There's a new mobile user in town, and it's probably not who you think.
According to a recent post on the mobile measurement platform Flurry, there are 176 million "Mobile Addicts" — defined as heavy mobile users who launch apps more than 60 times a day — and a majority of those users are women; and quite often, moms.
The Mobile Addict segment is the fastest growing out of all segments of mobile app users, posting 123 percent increase between 2013 and 2014. That kind of growth is significantly higher than the 55 percent year-over-year growth seen in the Super User segment (those who launch apps 16 to 60 times a day) and the 23 percent year-over-year growth for Regular Users (those who launch apps less than 16 times a day).
Middle-aged consumers (a demographic that somehow begins at age 35 and ranges up to 54) constitute 28 percent of the Mobile Addict segment. Flurry came to the conlusion that the Mobile Addict category is largely made up of parents who share device usage with their children. This is where the mom factor comes in, because out of those 176 million Mobile Addicts, 52 percent are female and 48 percent male, meaning that females outnumber males by 15 million in that segment.
The interesting takeaway from all those facts and figures is the sheer scope of mobile usage among a range of demographics. Although certainly not ground-breaking news that mobile is huge, it does put some perspective on the fact that mobile is going to be the de facto channel for content consumption for the foreseeable future.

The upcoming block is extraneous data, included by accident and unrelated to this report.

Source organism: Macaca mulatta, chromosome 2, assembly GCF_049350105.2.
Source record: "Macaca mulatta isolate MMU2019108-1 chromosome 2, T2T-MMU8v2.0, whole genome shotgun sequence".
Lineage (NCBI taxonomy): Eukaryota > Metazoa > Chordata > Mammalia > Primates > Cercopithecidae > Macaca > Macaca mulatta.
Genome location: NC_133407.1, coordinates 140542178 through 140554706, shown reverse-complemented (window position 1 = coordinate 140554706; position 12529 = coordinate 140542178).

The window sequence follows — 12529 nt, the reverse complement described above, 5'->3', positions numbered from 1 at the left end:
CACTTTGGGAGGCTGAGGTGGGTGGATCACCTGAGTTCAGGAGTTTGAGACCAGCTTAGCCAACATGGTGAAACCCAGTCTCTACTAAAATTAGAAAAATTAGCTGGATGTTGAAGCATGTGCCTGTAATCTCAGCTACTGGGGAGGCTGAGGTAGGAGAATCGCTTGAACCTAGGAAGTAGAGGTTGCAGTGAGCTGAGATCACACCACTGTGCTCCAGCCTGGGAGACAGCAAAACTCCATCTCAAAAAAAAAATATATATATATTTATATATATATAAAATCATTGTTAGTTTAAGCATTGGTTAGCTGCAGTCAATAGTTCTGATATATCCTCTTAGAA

That assumption carries over to how companies are controlling the user experience on mobile devices. Take Salesforce.com's Thursday l, an enterprise riff on what Amazon has done with its Mayday button. It allows app users to call for live agent video or audio support through an Apple iOS or Android mobile app, providing them with real time, personalized assistance. Amazon's Mayday premise is the same, except its only available on Kindle Fire HDX. Salesforce says its version opens up the customer service component to any business with a mobile app.
For the plethora of parents sharing a device with their kids, which inevitably opens the door to device hiccups, those features could prove invaluable.